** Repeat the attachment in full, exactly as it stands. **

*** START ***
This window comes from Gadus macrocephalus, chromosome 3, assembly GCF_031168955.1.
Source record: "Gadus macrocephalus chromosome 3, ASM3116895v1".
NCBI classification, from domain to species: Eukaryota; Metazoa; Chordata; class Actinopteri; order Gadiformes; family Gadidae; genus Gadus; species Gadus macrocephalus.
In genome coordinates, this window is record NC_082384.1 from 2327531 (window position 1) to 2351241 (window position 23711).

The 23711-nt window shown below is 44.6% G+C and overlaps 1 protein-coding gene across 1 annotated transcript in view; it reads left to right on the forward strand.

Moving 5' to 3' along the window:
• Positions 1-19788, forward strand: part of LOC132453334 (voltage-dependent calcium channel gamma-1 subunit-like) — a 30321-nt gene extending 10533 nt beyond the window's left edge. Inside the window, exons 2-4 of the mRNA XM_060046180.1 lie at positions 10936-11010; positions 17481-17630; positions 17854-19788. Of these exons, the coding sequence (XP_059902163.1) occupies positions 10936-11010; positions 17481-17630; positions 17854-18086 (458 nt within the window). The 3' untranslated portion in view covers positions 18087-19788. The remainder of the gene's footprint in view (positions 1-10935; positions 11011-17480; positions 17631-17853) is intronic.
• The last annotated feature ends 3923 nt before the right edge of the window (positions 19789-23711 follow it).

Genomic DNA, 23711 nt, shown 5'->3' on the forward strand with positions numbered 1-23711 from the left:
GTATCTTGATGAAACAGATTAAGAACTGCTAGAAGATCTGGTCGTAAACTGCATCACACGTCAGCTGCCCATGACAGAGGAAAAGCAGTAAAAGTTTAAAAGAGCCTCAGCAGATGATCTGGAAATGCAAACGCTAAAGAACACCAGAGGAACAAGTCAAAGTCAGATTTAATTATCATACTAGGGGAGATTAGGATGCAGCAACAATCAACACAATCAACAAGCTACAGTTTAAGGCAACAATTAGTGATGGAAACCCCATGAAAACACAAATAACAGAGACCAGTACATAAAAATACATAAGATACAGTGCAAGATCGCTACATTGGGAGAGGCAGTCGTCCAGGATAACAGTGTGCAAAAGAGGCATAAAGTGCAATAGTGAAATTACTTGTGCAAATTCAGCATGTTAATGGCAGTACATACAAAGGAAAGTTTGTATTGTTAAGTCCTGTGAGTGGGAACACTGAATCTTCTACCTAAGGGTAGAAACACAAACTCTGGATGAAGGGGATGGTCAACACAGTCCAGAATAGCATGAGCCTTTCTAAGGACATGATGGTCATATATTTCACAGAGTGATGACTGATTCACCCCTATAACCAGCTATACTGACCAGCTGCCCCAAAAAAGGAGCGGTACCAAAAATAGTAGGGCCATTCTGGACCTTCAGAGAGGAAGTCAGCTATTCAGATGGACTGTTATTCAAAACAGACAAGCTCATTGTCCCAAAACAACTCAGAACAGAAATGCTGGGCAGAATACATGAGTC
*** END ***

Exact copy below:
This window comes from Gadus macrocephalus, chromosome 3, assembly GCF_031168955.1.
Source record: "Gadus macrocephalus chromosome 3, ASM3116895v1".
NCBI classification, from domain to species: Eukaryota; Metazoa; Chordata; class Actinopteri; order Gadiformes; family Gadidae; genus Gadus; species Gadus macrocephalus.
In genome coordinates, this window is record NC_082384.1 from 2327531 (window position 1) to 2351241 (window position 23711).

The 23711-nt window shown below is 44.6% G+C and overlaps 1 protein-coding gene across 1 annotated transcript in view; it reads left to right on the forward strand.

Moving 5' to 3' along the window:
• Positions 1-19788, forward strand: part of LOC132453334 (voltage-dependent calcium channel gamma-1 subunit-like) — a 30321-nt gene extending 10533 nt beyond the window's left edge. Inside the window, exons 2-4 of the mRNA XM_060046180.1 lie at positions 10936-11010; positions 17481-17630; positions 17854-19788. Of these exons, the coding sequence (XP_059902163.1) occupies positions 10936-11010; positions 17481-17630; positions 17854-18086 (458 nt within the window). The 3' untranslated portion in view covers positions 18087-19788. The remainder of the gene's footprint in view (positions 1-10935; positions 11011-17480; positions 17631-17853) is intronic.
• The last annotated feature ends 3923 nt before the right edge of the window (positions 19789-23711 follow it).

Genomic DNA, 23711 nt, shown 5'->3' on the forward strand with positions numbered 1-23711 from the left:
GTATCTTGATGAAACAGATTAAGAACTGCTAGAAGATCTGGTCGTAAACTGCATCACACGTCAGCTGCCCATGACAGAGGAAAAGCAGTAAAAGTTTAAAAGAGCCTCAGCAGATGATCTGGAAATGCAAACGCTAAAGAACACCAGAGGAACAAGTCAAAGTCAGATTTAATTATCATACTAGGGGAGATTAGGATGCAGCAACAATCAACACAATCAACAAGCTACAGTTTAAGGCAACAATTAGTGATGGAAACCCCATGAAAACACAAATAACAGAGACCAGTACATAAAAATACATAAGATACAGTGCAAGATCGCTACATTGGGAGAGGCAGTCGTCCAGGATAACAGTGTGCAAAAGAGGCATAAAGTGCAATAGTGAAATTACTTGTGCAAATTCAGCATGTTAATGGCAGTACATACAAAGGAAAGTTTGTATTGTTAAGTCCTGTGAGTGGGAACACTGAATCTTCTACCTAAGGGTAGAAACACAAACTCTGGATGAAGGGGATGGTCAACACAGTCCAGAATAGCATGAGCCTTTCTAAGGACATGATGGTCATATATTTCACAGAGTGATGACTGATTCACCCCTATAACCAGCTATACTGACCAGCTGCCCCAAAAAAGGAGCGGTACCAAAAATAGTAGGGCCATTCTGGACCTTCAGAGAGGAAGTCAGCTATTCAGATGGACTGTTATTCAAAACAGACAAGCTCATTGTCCCAAAACAACTCAGAACAGAAATGCTGGGCAGAATACATGAGTC